into the ground.
Integrated System for the Recycling of Organic Waste (SIRDO)
low-income population of Il Molino bought land through collective credit
from FONHAPO. (?)They have incorporated several types of
innovations into their community. Their houses display three to four
different styles of self-help construction using prefabricated modules
made on site with local materials. Household waste water, garbage, and
sewerage are conducted by above-ground rubber tubing into a SIRDO, which
dries and filters it to create water clean enough for aquaculture and
community gardens, as well as fertilizer used for home gardening and
reforestation and which may eventually be sold for a profit.
For the past fifteen years this massive ecological
project, an initiative of the federal government, has been reclaiming a
salty lakebed from an infested dustbowl. Steps have included treatment of
the city's sewerage and drainage waters, the creation of small dams and
fresh water reservoirs, and the implementation of an extensive
reforestation program. The reforestation effort today accounts for some 25
million new trees, regenerating the land through anti-erosion measures
while also introducing original plant- and wildlife.
Considered to be one of the most effective ecological restoration
projects ever undertaken, the initiative's accomplishments include the
formation of five artificial lakes to store both recycled water and
rainwater, the construction of two sewerage recycling plants, and the
promotion of education programs to create an understanding of the
environment. In addition, the project has aided in establishing a wildlife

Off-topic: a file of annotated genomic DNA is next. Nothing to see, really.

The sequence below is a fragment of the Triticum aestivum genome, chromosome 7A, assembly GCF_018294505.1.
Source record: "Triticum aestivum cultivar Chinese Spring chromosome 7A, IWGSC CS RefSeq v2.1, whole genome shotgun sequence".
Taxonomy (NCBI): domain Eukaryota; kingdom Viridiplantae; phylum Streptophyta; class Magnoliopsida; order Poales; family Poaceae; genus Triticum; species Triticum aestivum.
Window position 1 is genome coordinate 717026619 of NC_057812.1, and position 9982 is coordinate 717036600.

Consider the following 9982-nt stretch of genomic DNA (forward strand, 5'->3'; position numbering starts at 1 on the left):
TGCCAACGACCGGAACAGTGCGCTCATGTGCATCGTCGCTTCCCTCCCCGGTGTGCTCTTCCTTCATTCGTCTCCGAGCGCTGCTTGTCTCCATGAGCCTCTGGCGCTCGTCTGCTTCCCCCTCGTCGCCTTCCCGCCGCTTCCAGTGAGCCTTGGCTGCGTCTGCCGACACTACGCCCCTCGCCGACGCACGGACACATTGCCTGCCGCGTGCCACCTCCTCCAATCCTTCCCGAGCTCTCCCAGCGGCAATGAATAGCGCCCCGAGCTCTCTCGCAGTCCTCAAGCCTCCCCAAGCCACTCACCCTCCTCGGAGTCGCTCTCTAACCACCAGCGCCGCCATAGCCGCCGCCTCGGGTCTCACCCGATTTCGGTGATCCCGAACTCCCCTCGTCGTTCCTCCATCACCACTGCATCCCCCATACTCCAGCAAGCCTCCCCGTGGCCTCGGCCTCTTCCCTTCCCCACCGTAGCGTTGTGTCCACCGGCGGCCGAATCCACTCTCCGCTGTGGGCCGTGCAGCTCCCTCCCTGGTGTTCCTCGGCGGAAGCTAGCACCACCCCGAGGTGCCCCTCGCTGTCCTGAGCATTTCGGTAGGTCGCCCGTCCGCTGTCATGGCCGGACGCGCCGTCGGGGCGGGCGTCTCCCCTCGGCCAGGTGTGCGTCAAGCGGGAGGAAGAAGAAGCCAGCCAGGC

- Lic. Gustavo Esteva, Opción, S.C , Presidente
- Arq. Roberto Eibenschultz, Universidad Autónoma Metropolitana
Unidad Xochimilco Rector
- Dr. Hugo García Pérez, Planificación del Departmento del Distrito
Federal Director General
- Arq. Gustavo Romero, Directorio del Centro Operacional de
Vivienda y Poblamiento, A.C. (COPEVI) Presidente
- Arq. Alejandro Suárez, Centro de Vivienda y Estudios Urbanos
- Lic. Miguel de la Torre, Instituto SEDUE, Asesor
- Lic. Manuel Arango, Restauración Ambiental, A.C.
- Arq. Pedro Gastón Pascal, Gerente
- Dr. Iván Restrepo, Centro de Ecodesarrollo, A.C. (CECODES),
- T.S. Martín Longoria, Dirigente de Grupos Populares
- Arq. Alfonso Iracheta, Planeación Urbana y Regional, Universidad
Autónoma del Estado de México Director de Carrera
- Dr. Mario Waissbluth Centro de Technologías y Innovaciones
- Arq. Angel Mercado Universidad Autónoma Metropolitana,
Periodista y Coordinador del Seminario de la Ciudad de México
- Sr. Jorge González Aragón, Universidad Autónoma de Puebla,
(Programa de Estudios Municipales) Investigador
- Arq. Jean Robert Universidad Autónoma del Estado de Morelos
Centro de Información sobre Tecnología Alternativa
- Antropólogo Eduardo Nivon Universidad Autónoma Metropolitana
- Arq. Cecilia Martínez Leal Secretaria de Desarrollo Urbano,
- Arq. Enrique Ortiz Flores Mega-Cities Project México,